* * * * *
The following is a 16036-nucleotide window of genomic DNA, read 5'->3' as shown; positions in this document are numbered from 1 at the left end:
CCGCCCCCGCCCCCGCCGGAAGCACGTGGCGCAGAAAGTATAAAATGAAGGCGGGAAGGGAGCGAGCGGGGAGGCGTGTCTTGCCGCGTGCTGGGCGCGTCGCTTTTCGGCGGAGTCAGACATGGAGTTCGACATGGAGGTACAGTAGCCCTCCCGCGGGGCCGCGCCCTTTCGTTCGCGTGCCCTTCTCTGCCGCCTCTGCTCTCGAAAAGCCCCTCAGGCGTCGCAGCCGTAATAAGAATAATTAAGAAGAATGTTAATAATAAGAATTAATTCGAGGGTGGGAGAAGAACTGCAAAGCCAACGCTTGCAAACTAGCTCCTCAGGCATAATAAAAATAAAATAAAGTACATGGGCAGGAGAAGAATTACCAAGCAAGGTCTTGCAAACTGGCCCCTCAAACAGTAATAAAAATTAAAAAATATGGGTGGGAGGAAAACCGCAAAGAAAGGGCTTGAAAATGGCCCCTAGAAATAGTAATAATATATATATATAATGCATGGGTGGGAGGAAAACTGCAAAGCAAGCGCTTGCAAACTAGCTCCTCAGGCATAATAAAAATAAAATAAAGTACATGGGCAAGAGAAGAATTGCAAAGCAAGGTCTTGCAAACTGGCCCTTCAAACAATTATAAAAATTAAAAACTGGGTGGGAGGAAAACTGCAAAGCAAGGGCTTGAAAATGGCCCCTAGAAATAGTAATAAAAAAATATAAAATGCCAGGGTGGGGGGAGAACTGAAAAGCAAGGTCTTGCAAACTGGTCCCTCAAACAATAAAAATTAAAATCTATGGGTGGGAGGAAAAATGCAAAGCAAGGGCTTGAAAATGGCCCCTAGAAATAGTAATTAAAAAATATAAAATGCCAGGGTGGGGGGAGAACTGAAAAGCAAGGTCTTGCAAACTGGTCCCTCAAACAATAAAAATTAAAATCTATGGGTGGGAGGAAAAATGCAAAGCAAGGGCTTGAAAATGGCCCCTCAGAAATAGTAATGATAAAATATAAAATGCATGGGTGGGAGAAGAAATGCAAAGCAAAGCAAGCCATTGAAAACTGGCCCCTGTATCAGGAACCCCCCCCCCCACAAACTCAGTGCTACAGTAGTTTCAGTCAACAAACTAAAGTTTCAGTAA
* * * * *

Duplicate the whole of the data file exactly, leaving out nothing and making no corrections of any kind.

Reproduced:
The following is a 16036-nucleotide window of genomic DNA, read 5'->3' as shown; positions in this document are numbered from 1 at the left end:
CCGCCCCCGCCCCCGCCGGAAGCACGTGGCGCAGAAAGTATAAAATGAAGGCGGGAAGGGAGCGAGCGGGGAGGCGTGTCTTGCCGCGTGCTGGGCGCGTCGCTTTTCGGCGGAGTCAGACATGGAGTTCGACATGGAGGTACAGTAGCCCTCCCGCGGGGCCGCGCCCTTTCGTTCGCGTGCCCTTCTCTGCCGCCTCTGCTCTCGAAAAGCCCCTCAGGCGTCGCAGCCGTAATAAGAATAATTAAGAAGAATGTTAATAATAAGAATTAATTCGAGGGTGGGAGAAGAACTGCAAAGCCAACGCTTGCAAACTAGCTCCTCAGGCATAATAAAAATAAAATAAAGTACATGGGCAGGAGAAGAATTACCAAGCAAGGTCTTGCAAACTGGCCCCTCAAACAGTAATAAAAATTAAAAAATATGGGTGGGAGGAAAACCGCAAAGAAAGGGCTTGAAAATGGCCCCTAGAAATAGTAATAATATATATATATAATGCATGGGTGGGAGGAAAACTGCAAAGCAAGCGCTTGCAAACTAGCTCCTCAGGCATAATAAAAATAAAATAAAGTACATGGGCAAGAGAAGAATTGCAAAGCAAGGTCTTGCAAACTGGCCCTTCAAACAATTATAAAAATTAAAAACTGGGTGGGAGGAAAACTGCAAAGCAAGGGCTTGAAAATGGCCCCTAGAAATAGTAATAAAAAAATATAAAATGCCAGGGTGGGGGGAGAACTGAAAAGCAAGGTCTTGCAAACTGGTCCCTCAAACAATAAAAATTAAAATCTATGGGTGGGAGGAAAAATGCAAAGCAAGGGCTTGAAAATGGCCCCTAGAAATAGTAATTAAAAAATATAAAATGCCAGGGTGGGGGGAGAACTGAAAAGCAAGGTCTTGCAAACTGGTCCCTCAAACAATAAAAATTAAAATCTATGGGTGGGAGGAAAAATGCAAAGCAAGGGCTTGAAAATGGCCCCTCAGAAATAGTAATGATAAAATATAAAATGCATGGGTGGGAGAAGAAATGCAAAGCAAAGCAAGCCATTGAAAACTGGCCCCTGTATCAGGAACCCCCCCCCCCACAAACTCAGTGCTACAGTAGTTTCAGTCAACAAACTAAAGTTTCAGTAA